New truck route, glass recycling test approved by Fort Smith Board

by Tina Alvey Dale ([email protected]) 783 views 

The Fort Smith Board of Directors passed resolutions at its regular meeting Tuesday (May 21) that makes a significant truck bypass route in downtown Fort Smith and adds glass recycling to the city’s solid waste collection.

Directors unanimously approved an ordinance that immediately relocates the truck route from North Fifth Street to North Fourth Street between North H Street and North P Street on the northside of the downtown area.

The route change aims to redirect truck traffic away from residential neighborhoods and onto streets more suited for industrial use, enhancing safety and reducing noise and congestion in the affected areas, according to the city.

Completing this work allows for the relocation of truck traffic from a residential neighborhood to a street that is predominantly industrial, noted a memo from Matt Meeker, director of streets & traffic control.

“While (the) improvements allow for the immediate relocation of truck traffic, the department still recommends future widening improvements on North Fourth Street and a roadway realignment from Division Street to North Fourth Street, to better accommodate this change,” Meeker said.

Directors also suggested that bigger truck route signs be installed to better indicate the new route.

The board also unanimously approved an ordinance setting up a glass recycling pilot program for residents of the city. Glass recycling will be available to Fort Smith residents who want it for a $7 per month charge.

The department received funding from the Sebastian County Regional Solid Waste Management District (SCRSWMD) for the purchase of 110 specialized recycling carts, said Nicole Riley, the city’s solid waste services director.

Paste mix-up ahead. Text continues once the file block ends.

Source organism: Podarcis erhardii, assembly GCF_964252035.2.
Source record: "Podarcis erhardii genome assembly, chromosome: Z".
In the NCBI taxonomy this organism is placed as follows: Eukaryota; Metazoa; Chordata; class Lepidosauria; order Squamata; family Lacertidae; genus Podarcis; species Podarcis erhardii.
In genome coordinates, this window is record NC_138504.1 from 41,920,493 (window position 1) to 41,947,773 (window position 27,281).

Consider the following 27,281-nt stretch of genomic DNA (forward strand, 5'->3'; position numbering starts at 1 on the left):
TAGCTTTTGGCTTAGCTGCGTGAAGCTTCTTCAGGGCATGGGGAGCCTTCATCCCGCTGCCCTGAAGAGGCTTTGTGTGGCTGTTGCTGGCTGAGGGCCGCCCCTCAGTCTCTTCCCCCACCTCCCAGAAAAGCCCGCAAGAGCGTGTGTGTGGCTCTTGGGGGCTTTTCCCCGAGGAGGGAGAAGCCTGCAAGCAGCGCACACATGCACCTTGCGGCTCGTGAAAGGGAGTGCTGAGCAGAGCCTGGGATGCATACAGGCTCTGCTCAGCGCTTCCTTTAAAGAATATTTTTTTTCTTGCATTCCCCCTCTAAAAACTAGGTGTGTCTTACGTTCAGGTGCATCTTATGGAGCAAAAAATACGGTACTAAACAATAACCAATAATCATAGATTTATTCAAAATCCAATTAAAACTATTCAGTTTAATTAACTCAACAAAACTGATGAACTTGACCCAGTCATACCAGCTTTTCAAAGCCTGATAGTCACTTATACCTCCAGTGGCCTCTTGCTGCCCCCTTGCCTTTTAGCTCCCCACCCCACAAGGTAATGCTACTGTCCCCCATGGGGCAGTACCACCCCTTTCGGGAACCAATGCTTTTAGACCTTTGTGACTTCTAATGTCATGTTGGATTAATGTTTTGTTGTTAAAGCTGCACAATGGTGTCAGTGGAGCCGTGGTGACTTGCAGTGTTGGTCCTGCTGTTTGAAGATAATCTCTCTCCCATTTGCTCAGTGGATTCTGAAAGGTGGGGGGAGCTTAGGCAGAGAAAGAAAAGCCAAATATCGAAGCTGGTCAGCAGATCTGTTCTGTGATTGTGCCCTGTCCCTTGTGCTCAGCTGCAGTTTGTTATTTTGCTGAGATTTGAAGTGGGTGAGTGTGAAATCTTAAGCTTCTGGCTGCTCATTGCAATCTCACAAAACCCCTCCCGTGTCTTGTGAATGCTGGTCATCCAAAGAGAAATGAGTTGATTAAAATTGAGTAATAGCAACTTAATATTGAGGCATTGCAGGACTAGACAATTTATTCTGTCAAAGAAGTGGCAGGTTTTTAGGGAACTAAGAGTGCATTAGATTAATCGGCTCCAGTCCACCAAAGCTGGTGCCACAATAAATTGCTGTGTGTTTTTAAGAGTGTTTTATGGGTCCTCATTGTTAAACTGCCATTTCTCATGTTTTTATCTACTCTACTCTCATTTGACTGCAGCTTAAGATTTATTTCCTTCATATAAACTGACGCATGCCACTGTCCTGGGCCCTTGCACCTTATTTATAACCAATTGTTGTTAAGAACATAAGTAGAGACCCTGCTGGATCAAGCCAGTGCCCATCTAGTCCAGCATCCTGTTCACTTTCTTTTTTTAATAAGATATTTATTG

The program will operate with the intent of evaluating community interest and the feasibility of glass recycling under operational capacities, using existing staff, vehicles, and trailers, Riley said in a memo. No initial program revenues are identified and anticipated due to low material value – about 1 cent per pound – of recycled glass, Riley said.

“The current recycling facility (Birch Recycling) does not accept glass due to the absence of necessary processing equipment and the significant wear and tear glass places on Material Recovery Facility (MRF) equipment,” Riley said in the memo. “The most effective method for recycling glass is through source separation, which this pilot aims to implement and assess.”

The city-wide program is set to start July 1 and last for six months. Participation in the program is completely voluntary; residents will be invited to sign up for the program, she said. Each participating resident will be provided with a 100-liter recycling cart with a purple lid clearly labeled “Glass Only”. Residents will contact the Department by phone or e-mail to schedule pickup when their cart is full, ensuring efficient collection and recycling.

Riley said the program would reduce landfill waste, conserve natural resources, and lower energy consumption in new glass production. Glass is 100% recyclable and can be recycled endlessly without loss in quality or purity, she said.